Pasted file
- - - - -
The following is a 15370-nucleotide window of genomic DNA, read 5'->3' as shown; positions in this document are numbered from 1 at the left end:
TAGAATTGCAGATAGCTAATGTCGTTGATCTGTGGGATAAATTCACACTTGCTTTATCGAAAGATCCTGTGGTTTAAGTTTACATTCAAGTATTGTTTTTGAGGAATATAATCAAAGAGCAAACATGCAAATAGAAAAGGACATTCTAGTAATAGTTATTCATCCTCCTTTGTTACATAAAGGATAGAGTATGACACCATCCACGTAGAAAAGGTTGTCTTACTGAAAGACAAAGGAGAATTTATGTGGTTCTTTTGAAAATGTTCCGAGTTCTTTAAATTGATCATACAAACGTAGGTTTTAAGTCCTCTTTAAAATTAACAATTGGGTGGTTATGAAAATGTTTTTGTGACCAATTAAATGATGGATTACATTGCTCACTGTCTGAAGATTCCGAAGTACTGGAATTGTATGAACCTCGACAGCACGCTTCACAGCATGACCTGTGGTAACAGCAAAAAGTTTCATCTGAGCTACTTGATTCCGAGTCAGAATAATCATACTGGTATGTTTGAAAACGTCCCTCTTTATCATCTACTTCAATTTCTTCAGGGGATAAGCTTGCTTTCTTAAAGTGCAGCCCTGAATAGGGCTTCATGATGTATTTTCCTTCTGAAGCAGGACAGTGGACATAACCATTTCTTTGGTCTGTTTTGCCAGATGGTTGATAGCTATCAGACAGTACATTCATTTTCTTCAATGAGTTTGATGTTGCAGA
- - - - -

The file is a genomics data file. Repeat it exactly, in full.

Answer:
The following is a 15370-nucleotide window of genomic DNA, read 5'->3' as shown; positions in this document are numbered from 1 at the left end:
TAGAATTGCAGATAGCTAATGTCGTTGATCTGTGGGATAAATTCACACTTGCTTTATCGAAAGATCCTGTGGTTTAAGTTTACATTCAAGTATTGTTTTTGAGGAATATAATCAAAGAGCAAACATGCAAATAGAAAAGGACATTCTAGTAATAGTTATTCATCCTCCTTTGTTACATAAAGGATAGAGTATGACACCATCCACGTAGAAAAGGTTGTCTTACTGAAAGACAAAGGAGAATTTATGTGGTTCTTTTGAAAATGTTCCGAGTTCTTTAAATTGATCATACAAACGTAGGTTTTAAGTCCTCTTTAAAATTAACAATTGGGTGGTTATGAAAATGTTTTTGTGACCAATTAAATGATGGATTACATTGCTCACTGTCTGAAGATTCCGAAGTACTGGAATTGTATGAACCTCGACAGCACGCTTCACAGCATGACCTGTGGTAACAGCAAAAAGTTTCATCTGAGCTACTTGATTCCGAGTCAGAATAATCATACTGGTATGTTTGAAAACGTCCCTCTTTATCATCTACTTCAATTTCTTCAGGGGATAAGCTTGCTTTCTTAAAGTGCAGCCCTGAATAGGGCTTCATGATGTATTTTCCTTCTGAAGCAGGACAGTGGACATAACCATTTCTTTGGTCTGTTTTGCCAGATGGTTGATAGCTATCAGACAGTACATTCATTTTCTTCAATGAGTTTGATGTTGCAGA